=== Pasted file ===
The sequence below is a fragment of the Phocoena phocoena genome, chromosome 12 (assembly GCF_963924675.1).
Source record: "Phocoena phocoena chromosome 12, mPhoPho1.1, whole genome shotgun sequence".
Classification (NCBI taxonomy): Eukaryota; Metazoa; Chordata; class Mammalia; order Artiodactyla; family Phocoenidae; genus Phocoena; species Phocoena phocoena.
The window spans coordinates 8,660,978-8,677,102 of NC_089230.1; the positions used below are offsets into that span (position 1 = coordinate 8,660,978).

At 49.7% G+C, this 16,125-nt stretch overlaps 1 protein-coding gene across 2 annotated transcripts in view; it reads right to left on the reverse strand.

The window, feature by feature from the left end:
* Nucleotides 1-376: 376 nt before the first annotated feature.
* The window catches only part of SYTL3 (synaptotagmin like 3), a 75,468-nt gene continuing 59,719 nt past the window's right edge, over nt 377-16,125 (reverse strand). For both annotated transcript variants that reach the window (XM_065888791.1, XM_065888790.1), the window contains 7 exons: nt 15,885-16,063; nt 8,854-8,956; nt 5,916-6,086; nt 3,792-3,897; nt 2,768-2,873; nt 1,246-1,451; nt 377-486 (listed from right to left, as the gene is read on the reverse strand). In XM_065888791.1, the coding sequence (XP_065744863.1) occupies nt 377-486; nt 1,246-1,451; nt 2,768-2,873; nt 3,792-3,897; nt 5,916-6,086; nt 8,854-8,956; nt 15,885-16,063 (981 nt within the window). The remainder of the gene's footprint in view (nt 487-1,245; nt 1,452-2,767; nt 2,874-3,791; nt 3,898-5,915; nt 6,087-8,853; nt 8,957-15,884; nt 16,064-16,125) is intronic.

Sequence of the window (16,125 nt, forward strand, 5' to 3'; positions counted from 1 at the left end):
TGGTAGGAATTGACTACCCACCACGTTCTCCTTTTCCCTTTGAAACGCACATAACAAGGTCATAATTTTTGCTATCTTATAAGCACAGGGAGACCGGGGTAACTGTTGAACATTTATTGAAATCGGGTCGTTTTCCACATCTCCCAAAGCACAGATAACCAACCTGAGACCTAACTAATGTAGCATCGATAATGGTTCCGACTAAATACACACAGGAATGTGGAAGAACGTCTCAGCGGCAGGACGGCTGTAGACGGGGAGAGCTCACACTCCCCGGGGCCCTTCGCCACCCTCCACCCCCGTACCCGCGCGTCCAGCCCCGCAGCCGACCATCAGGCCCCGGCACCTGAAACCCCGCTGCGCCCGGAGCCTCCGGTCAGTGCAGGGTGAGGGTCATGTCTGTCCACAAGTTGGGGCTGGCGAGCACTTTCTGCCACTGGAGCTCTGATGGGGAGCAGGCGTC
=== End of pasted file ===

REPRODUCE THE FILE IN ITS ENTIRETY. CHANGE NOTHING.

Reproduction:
The sequence below is a fragment of the Phocoena phocoena genome, chromosome 12 (assembly GCF_963924675.1).
Source record: "Phocoena phocoena chromosome 12, mPhoPho1.1, whole genome shotgun sequence".
Classification (NCBI taxonomy): Eukaryota; Metazoa; Chordata; class Mammalia; order Artiodactyla; family Phocoenidae; genus Phocoena; species Phocoena phocoena.
The window spans coordinates 8,660,978-8,677,102 of NC_089230.1; the positions used below are offsets into that span (position 1 = coordinate 8,660,978).

At 49.7% G+C, this 16,125-nt stretch overlaps 1 protein-coding gene across 2 annotated transcripts in view; it reads right to left on the reverse strand.

The window, feature by feature from the left end:
* Nucleotides 1-376: 376 nt before the first annotated feature.
* The window catches only part of SYTL3 (synaptotagmin like 3), a 75,468-nt gene continuing 59,719 nt past the window's right edge, over nt 377-16,125 (reverse strand). For both annotated transcript variants that reach the window (XM_065888791.1, XM_065888790.1), the window contains 7 exons: nt 15,885-16,063; nt 8,854-8,956; nt 5,916-6,086; nt 3,792-3,897; nt 2,768-2,873; nt 1,246-1,451; nt 377-486 (listed from right to left, as the gene is read on the reverse strand). In XM_065888791.1, the coding sequence (XP_065744863.1) occupies nt 377-486; nt 1,246-1,451; nt 2,768-2,873; nt 3,792-3,897; nt 5,916-6,086; nt 8,854-8,956; nt 15,885-16,063 (981 nt within the window). The remainder of the gene's footprint in view (nt 487-1,245; nt 1,452-2,767; nt 2,874-3,791; nt 3,898-5,915; nt 6,087-8,853; nt 8,957-15,884; nt 16,064-16,125) is intronic.

Sequence of the window (16,125 nt, forward strand, 5' to 3'; positions counted from 1 at the left end):
TGGTAGGAATTGACTACCCACCACGTTCTCCTTTTCCCTTTGAAACGCACATAACAAGGTCATAATTTTTGCTATCTTATAAGCACAGGGAGACCGGGGTAACTGTTGAACATTTATTGAAATCGGGTCGTTTTCCACATCTCCCAAAGCACAGATAACCAACCTGAGACCTAACTAATGTAGCATCGATAATGGTTCCGACTAAATACACACAGGAATGTGGAAGAACGTCTCAGCGGCAGGACGGCTGTAGACGGGGAGAGCTCACACTCCCCGGGGCCCTTCGCCACCCTCCACCCCCGTACCCGCGCGTCCAGCCCCGCAGCCGACCATCAGGCCCCGGCACCTGAAACCCCGCTGCGCCCGGAGCCTCCGGTCAGTGCAGGGTGAGGGTCATGTCTGTCCACAAGTTGGGGCTGGCGAGCACTTTCTGCCACTGGAGCTCTGATGGGGAGCAGGCGTC